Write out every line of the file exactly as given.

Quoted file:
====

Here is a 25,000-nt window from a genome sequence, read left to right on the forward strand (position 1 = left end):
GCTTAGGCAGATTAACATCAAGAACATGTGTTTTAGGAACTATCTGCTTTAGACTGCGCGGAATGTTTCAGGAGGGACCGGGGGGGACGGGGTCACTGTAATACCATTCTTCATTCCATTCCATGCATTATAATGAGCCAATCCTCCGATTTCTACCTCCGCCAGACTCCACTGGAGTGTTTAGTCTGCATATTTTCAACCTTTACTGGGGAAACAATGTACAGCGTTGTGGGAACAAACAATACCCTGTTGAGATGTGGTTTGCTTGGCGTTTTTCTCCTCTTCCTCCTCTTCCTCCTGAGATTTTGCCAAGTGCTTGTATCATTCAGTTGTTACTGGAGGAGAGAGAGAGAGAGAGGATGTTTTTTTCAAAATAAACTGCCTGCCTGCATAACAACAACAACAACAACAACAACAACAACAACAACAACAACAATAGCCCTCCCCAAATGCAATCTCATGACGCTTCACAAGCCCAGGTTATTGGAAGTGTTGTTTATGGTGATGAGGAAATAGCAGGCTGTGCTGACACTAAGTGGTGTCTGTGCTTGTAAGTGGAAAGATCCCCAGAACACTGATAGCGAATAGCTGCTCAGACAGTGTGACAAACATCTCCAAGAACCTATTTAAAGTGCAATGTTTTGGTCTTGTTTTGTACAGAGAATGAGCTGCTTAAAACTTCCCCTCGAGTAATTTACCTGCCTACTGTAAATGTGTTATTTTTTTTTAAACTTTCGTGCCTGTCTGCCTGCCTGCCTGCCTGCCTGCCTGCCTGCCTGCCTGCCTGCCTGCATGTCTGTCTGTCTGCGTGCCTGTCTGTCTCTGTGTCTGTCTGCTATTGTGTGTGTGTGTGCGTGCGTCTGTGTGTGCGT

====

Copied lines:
Here is a 25,000-nt window from a genome sequence, read left to right on the forward strand (position 1 = left end):
GCTTAGGCAGATTAACATCAAGAACATGTGTTTTAGGAACTATCTGCTTTAGACTGCGCGGAATGTTTCAGGAGGGACCGGGGGGGACGGGGTCACTGTAATACCATTCTTCATTCCATTCCATGCATTATAATGAGCCAATCCTCCGATTTCTACCTCCGCCAGACTCCACTGGAGTGTTTAGTCTGCATATTTTCAACCTTTACTGGGGAAACAATGTACAGCGTTGTGGGAACAAACAATACCCTGTTGAGATGTGGTTTGCTTGGCGTTTTTCTCCTCTTCCTCCTCTTCCTCCTGAGATTTTGCCAAGTGCTTGTATCATTCAGTTGTTACTGGAGGAGAGAGAGAGAGAGAGGATGTTTTTTTCAAAATAAACTGCCTGCCTGCATAACAACAACAACAACAACAACAACAACAACAACAACAACAACAATAGCCCTCCCCAAATGCAATCTCATGACGCTTCACAAGCCCAGGTTATTGGAAGTGTTGTTTATGGTGATGAGGAAATAGCAGGCTGTGCTGACACTAAGTGGTGTCTGTGCTTGTAAGTGGAAAGATCCCCAGAACACTGATAGCGAATAGCTGCTCAGACAGTGTGACAAACATCTCCAAGAACCTATTTAAAGTGCAATGTTTTGGTCTTGTTTTGTACAGAGAATGAGCTGCTTAAAACTTCCCCTCGAGTAATTTACCTGCCTACTGTAAATGTGTTATTTTTTTTTAAACTTTCGTGCCTGTCTGCCTGCCTGCCTGCCTGCCTGCCTGCCTGCCTGCCTGCCTGCCTGCATGTCTGTCTGTCTGCGTGCCTGTCTGTCTCTGTGTCTGTCTGCTATTGTGTGTGTGTGTGCGTGCGTCTGTGTGTGCGT